Maiden Castle MAI A NO349016 1 373 45m
the Madyn Castell 1556 NAS NP1/19 no. 30 [‘ane hous standand at the west fuyt of the Madyn Castell’]
Maiden C. 1684 Adair/East Fife
the Maiden Castle 1790s OSA, 647 [‘Near the Maiden Castle ... a great many stone coffins, with human bones in them, have been lately discovered in the immediate neighbourhood’]
Maiden Castle 1856 OS 6 inch 1st edn
Sc maiden + Sc castle
Richard Coates (2006) has argued that this, and some twenty other places in Britain called Maiden Castle, received their names as a literary conceit originating in the works of Geoffrey of Monmouth (first half of the twelfth century). See also Maiden Castle FAL.
This large, artificial hill is classified as a motte by Stell (1985, 17). It lies c.600 m north-west of the present Duniface Farm, and at the north end of Duniface Hill. It lies on the parish boundary of MAI and KWY, just within MAI, but is in fact at the southern edge of Kennoway village and so is sometimes known as Kennoway Motte (NMRS NO30SW 9).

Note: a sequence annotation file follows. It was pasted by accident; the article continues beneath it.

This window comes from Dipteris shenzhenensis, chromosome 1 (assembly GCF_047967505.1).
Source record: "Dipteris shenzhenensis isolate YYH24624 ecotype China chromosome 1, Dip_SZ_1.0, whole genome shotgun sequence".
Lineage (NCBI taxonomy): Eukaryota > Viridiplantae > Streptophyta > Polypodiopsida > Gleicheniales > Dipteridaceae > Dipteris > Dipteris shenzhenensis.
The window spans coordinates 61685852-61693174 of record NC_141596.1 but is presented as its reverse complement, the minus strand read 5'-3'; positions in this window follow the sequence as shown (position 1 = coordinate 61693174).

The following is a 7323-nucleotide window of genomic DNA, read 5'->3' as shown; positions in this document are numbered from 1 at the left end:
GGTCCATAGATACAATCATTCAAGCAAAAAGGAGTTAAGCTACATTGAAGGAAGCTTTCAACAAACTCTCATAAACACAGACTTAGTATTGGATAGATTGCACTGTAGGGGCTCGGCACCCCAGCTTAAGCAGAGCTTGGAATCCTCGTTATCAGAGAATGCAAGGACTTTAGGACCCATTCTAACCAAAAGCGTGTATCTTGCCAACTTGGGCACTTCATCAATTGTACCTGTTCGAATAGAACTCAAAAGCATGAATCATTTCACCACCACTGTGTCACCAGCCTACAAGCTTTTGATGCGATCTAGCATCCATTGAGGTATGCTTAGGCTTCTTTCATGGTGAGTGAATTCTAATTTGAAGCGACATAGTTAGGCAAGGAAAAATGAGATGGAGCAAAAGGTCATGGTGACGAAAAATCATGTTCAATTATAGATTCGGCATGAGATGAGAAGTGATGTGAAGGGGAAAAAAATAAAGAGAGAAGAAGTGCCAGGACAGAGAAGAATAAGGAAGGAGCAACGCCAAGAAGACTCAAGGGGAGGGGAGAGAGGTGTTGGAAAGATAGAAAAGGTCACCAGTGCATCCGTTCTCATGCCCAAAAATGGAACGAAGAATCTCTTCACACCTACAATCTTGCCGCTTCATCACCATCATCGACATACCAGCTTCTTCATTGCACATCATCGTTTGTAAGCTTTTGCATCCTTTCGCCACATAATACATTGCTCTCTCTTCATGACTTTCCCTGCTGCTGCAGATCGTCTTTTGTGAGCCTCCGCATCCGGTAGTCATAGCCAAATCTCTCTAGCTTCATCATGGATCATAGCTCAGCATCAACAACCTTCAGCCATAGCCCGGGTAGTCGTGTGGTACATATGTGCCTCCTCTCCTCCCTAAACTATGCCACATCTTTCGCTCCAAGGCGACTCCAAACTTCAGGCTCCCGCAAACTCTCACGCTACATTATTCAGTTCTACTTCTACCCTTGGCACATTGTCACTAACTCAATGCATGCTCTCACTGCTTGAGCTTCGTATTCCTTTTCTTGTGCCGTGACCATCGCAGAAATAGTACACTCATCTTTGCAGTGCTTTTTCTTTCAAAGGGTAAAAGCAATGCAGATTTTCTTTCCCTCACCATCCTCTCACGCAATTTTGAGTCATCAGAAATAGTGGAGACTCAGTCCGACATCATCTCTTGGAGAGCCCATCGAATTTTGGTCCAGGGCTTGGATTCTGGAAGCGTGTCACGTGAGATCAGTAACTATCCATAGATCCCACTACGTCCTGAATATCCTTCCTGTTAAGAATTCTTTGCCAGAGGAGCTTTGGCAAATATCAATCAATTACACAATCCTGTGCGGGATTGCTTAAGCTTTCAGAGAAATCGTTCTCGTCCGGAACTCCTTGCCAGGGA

Later medieval writers imagined it as Macduff’s castle, to which he fled for fear of Macbeth before continuing to England: in this context Wyntoun called it simply Kynnaghty or Kennawchty; while Bower referred to it as ‘his castle of Kennoway’ (castrum suum de Kennachqwhi) (Scotichron. Bk. 4, ch. 6, vol. 2, 436).
In Hector Boece’s Scotorum Historiae (Boece 1527) the castle of the earls of Fife is described as standing ‘between the kirk of St Kenneth and the River Leven’ (inter Divi Kenethi templum et Levenam amnem), and having seven ramparts and seven ditches. Boece’s description of Maiden Castle is repeated (with acknowledgement of its source) by Robert Gordon in his Description of Fife, written for Blaeu’s Atlas Novus: ‘Between Kenneth’s temple, Kennoway, and the River Leven is a mound, which the natives relate is the ruins of the castle of the earls of Fife, once surrounded by seven walls and the same number of ditches ...’ (Blaeu 1654 (2006), 81).
This place-name appeared in printed volume 2